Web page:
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Environment and Planning
Dispatches from public radio's correspondent at the Washington Legislature. Austin Jenkins is the Olympia correspondent for the Northwest News Network. You can also see Austin on television as host of TVW's (the C–SPAN of Washington State) weekly public affairs program "Inside Olympia."

Killing Wolves Who Prey On Livestock Could Become More Common In Washington State

wolf_pack_map.jpg
WDFW
This maps shows the location of wolf packs in Washington state as of June 2016.

Over the summer, wildlife managers killed seven wolves in the Profanity Peak pack in northeast Washington. The wolves had been preying on cattle grazing on the Colville National Forest. Under Washington’s wolf management plan, the trigger for so-called “lethal action” is when a wolf pack attacks livestock four or more times in a year.

And Washington Department of Fish and Wildlife Director Jim Unsworth expects to see more depredation as Washington’s wolf population continues to grow.

“We’re guaranteed to have more conflicts with livestock in the future and probably things could get worse,” he said. “We could be in situations in the future where we have multiple depredations occurring at one time.”

And that could mean more orders to shoot and kill wolves. Washington currently has 19 identified wolf packs. Most are still in the eastern third of the state where wolves have been delisted as an endangered species.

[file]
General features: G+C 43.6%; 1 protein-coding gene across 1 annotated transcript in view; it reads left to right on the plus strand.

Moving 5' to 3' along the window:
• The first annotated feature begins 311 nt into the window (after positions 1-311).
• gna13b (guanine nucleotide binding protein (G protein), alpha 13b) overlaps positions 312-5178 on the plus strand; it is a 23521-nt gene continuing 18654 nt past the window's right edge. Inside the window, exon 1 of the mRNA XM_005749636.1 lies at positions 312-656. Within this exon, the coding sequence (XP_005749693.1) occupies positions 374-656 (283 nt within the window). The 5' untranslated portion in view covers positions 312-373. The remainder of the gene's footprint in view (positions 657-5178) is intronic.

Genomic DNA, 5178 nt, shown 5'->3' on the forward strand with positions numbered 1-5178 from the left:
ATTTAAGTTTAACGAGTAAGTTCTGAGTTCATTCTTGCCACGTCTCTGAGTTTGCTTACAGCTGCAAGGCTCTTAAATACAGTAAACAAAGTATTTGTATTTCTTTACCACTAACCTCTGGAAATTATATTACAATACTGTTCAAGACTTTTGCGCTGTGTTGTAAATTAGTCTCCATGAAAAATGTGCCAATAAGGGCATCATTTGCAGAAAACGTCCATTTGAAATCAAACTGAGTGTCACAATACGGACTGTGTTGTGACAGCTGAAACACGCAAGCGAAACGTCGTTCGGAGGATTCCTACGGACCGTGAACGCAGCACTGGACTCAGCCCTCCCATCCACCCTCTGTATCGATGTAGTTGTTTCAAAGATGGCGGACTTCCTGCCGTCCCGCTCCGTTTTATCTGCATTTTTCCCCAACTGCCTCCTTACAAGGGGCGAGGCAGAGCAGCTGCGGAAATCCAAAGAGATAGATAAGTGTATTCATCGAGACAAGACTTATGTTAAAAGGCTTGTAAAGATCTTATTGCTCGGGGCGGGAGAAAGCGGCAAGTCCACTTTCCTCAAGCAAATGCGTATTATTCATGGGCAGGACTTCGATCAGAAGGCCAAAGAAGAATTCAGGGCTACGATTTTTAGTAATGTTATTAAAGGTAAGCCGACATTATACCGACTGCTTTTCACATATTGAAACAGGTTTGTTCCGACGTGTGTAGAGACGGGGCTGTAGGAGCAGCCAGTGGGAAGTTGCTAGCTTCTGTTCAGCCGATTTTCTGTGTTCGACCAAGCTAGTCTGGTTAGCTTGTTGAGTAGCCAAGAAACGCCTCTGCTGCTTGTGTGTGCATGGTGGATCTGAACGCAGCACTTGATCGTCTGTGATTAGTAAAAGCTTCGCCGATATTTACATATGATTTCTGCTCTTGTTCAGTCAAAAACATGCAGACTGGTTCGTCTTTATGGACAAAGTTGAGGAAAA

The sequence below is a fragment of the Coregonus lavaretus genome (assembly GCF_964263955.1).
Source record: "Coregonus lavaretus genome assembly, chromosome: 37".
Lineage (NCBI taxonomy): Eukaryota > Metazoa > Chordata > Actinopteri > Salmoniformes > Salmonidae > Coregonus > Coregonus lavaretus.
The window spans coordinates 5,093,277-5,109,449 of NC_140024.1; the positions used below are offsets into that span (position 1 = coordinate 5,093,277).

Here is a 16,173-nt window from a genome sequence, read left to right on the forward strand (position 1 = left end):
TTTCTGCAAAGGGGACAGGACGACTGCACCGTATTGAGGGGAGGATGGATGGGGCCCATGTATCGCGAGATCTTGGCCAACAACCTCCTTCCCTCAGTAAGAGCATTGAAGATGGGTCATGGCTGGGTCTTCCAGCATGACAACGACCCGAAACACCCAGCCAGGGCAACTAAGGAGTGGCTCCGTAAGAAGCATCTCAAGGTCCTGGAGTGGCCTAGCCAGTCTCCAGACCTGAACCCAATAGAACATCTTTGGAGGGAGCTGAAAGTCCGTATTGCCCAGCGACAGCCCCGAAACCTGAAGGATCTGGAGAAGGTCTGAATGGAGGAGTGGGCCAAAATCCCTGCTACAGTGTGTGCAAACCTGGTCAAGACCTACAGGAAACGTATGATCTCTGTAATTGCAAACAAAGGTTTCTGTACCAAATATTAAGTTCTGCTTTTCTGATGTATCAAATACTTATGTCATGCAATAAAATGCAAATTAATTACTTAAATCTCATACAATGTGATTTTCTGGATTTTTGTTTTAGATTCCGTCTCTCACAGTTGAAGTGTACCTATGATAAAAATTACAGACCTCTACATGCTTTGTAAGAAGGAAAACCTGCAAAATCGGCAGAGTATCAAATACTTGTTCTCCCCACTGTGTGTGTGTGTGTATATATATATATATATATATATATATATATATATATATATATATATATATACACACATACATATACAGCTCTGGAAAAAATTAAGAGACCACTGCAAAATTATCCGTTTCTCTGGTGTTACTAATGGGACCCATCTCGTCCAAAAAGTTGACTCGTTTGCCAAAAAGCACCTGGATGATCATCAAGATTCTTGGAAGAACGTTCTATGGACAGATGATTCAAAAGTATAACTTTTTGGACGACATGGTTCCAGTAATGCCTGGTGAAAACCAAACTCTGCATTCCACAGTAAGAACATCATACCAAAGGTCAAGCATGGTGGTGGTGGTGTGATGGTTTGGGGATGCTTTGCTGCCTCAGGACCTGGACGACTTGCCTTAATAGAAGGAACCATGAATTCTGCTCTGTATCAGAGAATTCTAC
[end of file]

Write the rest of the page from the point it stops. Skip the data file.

According to Unsworth, Washington’s wolf population is growing by about 30 percent a year and spreading into central Washington. Wolf packs have been identified in the North Cascades and as far west as the Teanaway in Kittitas County.

Washington’s Wolf Advisory Group is expected to issue a report before the end of the year on the Profanity Peak wolf pack. That pack was reduced from 12 to five by state wildlife managers who track wolf packs by radio collar and then shoot them from a helicopter. Another wolf pup is believed to have died from natural causes.

The remaining four members of the pack were spared this October when Unsworth suspended his lethal removal order after the cattle were moved off of their summer grazing allotments.

As of October, Fish and Wildlife had attributed 15 attacks on cattle in northeast Washington to the Profanity Peak pack. When the department suspended its hunt for the remaining wolves, the sheriff of Ferry County, Washington, Ray Maycumber, said he was worried about wolves preying on kids waiting for the school bus in his county.

In August, the Ferry County commission voted to authorize the sheriff to kill any remaining members of the Profanity Peak pack if the state didn’t finish the job, according to the Capital Press.

Austin Jenkins spoke with Jim Unsworth on TVW’s “Inside Olympia” program.